When working on a renovation or new construction project, the relationship between interior designer and contractor is a partnership that needs to be nurtured and handled with care. While the interior designer imagines the finished product and develops the blueprints to make it possible, the finished product is only as good as the contractor’s ability to transform that vision into a built reality.
How do interior designers work with contractors?
The best way to ensure a project stays on track is for interior designers and contractors to invest enough time in planning how they will work together and then sticking to that agreement throughout the course of the project.
Here are our top tips for interior designers on how to work effectively with contractors:
- Do your homework: In a perfect world, the interior designer would choose the contractor for their projects, but the reality is that while your network likely includes a few trusted contractors, you will typically not have control over which contractors your clients hire. Do as much research you can on the contractors you are paired with and visit as many of their past projects as possible to see the quality of their team’s work on crafts like cabinetry and wall covering installation, for example. On projects where you are able to choose the contractor, find a contractor who has a long, successful track record of renovating homes from the same era as the one you are working on; this is important because they will be better able to anticipate construction quirks and which building techniques are best to preserve the integrity of the original construction.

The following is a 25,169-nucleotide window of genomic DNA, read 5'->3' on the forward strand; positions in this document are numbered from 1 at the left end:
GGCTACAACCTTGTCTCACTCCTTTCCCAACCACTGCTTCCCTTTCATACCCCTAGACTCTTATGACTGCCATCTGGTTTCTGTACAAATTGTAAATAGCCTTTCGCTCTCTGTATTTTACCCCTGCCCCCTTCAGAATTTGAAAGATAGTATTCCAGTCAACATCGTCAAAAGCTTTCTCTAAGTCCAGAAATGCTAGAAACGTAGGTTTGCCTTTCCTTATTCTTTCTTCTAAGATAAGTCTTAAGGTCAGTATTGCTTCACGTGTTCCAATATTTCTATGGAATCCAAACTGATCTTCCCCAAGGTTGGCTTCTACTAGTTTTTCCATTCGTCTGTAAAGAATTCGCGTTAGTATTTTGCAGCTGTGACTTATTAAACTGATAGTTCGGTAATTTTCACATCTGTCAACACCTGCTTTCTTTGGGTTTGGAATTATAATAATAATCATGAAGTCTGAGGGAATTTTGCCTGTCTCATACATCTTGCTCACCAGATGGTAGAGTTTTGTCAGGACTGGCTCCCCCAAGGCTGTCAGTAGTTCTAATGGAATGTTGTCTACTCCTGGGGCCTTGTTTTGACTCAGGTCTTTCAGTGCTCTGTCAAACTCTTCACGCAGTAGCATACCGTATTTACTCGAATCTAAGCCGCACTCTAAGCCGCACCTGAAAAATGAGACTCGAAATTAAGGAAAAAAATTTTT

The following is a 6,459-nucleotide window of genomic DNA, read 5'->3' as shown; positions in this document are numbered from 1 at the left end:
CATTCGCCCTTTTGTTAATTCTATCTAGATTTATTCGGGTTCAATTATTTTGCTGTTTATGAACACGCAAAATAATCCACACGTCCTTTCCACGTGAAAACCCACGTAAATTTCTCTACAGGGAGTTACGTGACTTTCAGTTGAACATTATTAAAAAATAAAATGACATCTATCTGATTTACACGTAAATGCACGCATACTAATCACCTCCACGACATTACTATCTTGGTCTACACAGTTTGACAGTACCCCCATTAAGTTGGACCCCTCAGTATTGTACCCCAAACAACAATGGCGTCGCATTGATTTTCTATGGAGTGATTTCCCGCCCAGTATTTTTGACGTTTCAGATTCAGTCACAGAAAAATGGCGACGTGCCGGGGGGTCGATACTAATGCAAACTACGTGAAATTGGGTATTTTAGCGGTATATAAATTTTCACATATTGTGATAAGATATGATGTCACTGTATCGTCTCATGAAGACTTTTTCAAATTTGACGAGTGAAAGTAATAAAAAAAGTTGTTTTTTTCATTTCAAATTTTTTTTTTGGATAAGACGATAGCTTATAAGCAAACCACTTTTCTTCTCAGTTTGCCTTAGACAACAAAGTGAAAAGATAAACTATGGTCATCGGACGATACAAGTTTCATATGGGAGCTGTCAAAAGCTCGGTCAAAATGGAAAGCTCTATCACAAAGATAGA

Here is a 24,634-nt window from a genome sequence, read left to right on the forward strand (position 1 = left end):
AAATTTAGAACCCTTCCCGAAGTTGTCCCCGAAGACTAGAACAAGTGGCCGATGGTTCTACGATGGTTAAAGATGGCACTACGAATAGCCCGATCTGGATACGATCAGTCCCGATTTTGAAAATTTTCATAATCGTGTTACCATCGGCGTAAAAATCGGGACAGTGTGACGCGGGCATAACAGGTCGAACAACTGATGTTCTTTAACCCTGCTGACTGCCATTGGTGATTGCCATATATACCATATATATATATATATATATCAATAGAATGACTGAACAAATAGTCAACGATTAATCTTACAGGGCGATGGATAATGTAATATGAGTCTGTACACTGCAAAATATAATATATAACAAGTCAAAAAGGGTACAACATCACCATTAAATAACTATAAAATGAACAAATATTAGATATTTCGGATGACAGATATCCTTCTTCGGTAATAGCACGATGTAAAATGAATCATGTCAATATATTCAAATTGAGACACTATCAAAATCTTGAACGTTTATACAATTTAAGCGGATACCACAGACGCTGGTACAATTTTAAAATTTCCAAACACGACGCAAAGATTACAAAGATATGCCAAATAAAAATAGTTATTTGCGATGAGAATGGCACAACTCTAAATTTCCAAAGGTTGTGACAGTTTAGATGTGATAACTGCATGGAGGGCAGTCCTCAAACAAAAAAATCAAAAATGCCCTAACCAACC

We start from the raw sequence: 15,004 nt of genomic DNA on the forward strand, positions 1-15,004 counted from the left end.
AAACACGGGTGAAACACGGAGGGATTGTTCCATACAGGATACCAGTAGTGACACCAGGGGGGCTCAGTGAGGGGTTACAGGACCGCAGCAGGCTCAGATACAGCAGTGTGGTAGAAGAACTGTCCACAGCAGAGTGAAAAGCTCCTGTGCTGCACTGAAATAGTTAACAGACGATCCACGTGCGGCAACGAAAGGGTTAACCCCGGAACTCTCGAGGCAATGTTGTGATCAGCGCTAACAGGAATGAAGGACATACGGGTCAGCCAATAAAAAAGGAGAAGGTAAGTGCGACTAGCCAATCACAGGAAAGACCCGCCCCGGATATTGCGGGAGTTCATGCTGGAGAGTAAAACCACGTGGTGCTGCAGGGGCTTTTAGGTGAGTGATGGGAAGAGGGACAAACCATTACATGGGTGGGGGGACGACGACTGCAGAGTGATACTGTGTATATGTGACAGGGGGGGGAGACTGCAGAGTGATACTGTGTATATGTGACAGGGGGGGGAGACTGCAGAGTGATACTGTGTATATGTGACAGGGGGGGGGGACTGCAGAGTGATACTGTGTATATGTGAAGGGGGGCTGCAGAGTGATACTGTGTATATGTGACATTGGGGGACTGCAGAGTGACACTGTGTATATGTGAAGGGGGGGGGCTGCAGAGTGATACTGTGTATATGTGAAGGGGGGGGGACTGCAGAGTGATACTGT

- Establish responsibility: At the beginning of a project, create a formal agreement with your contractor that establishes which party is responsible for which functions. Typically, the interior designer is responsible for designing the space and sourcing the materials and finishes, while the contractor is responsible for estimating the cost of the work, obtaining necessary building permits, doing the construction, managing the budget and timeline, and quality control. There is some gray area in-between, and interior designers want to have as much control over the built outcome as possible. In most states, interior designers are not legally allowed to assume liability for the construction of a project without having a contractor’s license. The interior designer's role should be to supervise, unless you are legally qualified beyond that. Be clear in your written agreement which party maintains responsibility for which actions and on what timeline. If the interior designer is procuring some materials and the contractor others, state that in your written agreement. It should go without saying that both parties must sign the agreement before work begins.
- Discuss subcontractors: A contractor typically has their own group of subcontractors they like to work with and may strongly advocate to use them. If your project includes any elements that require a highly specialized build or installation, it should be discussed at the start of the project, as you may want to insist upon using your own tried-and-true craftsperson for specific work.